The eclipse can be seen in most parts of North and South America and parts of Southwest Europe and Africa. This NASA map shows the visibility of the earth. The time and date can help you determine the best viewing window for a specific location.
The half lunar eclipse is the cold cousin of the entire lunar eclipse. A total solar eclipse will cause the moon to fall into a red cloak. The moon this weekend will only capture a part of the outer shadow of the earth, called penumbra, so when the bite of the moon is darker than usual, you will be looking for a very subtle change.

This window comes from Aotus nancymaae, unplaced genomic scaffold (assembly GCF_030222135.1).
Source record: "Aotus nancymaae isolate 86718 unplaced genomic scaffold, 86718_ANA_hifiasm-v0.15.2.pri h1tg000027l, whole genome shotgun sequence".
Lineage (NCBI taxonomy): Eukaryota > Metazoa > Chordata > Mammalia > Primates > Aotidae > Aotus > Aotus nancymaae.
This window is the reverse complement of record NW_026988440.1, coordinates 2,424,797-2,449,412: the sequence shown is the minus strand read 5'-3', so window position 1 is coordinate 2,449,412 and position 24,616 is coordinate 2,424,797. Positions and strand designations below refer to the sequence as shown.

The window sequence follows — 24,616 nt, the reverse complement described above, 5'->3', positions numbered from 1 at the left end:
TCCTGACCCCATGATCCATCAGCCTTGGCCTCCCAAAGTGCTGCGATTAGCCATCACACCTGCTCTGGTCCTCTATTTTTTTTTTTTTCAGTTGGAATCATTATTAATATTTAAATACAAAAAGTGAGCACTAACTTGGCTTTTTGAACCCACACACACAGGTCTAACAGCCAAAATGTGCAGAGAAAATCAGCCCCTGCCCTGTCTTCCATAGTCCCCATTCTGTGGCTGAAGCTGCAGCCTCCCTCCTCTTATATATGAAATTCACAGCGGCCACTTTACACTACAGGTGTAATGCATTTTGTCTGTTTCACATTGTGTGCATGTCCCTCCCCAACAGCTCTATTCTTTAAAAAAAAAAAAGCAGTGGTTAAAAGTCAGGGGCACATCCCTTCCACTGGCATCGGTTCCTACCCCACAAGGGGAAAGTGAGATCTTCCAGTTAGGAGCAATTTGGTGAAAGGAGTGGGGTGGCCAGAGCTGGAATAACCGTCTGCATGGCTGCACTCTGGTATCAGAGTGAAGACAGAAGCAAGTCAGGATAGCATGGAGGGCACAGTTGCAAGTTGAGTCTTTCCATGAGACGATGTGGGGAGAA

The full moon in July is called “Stag Moon”, a name that dates back to the Maine Farmer’s Yearbook and refers to the stags growing antlers.
The eclipse will not be as eye-catching as the fireworks set off across the United States on July 4. As NASA said in a June aerial surveillance update, “It is difficult for the human eye to detect a slight decrease in the brightness of the moon.” This does not mean that you should not try. Under the clear sky, you will still be regarded as a lovely full moon.
For more information on how to view and appreciate eclipses and eclipses,.
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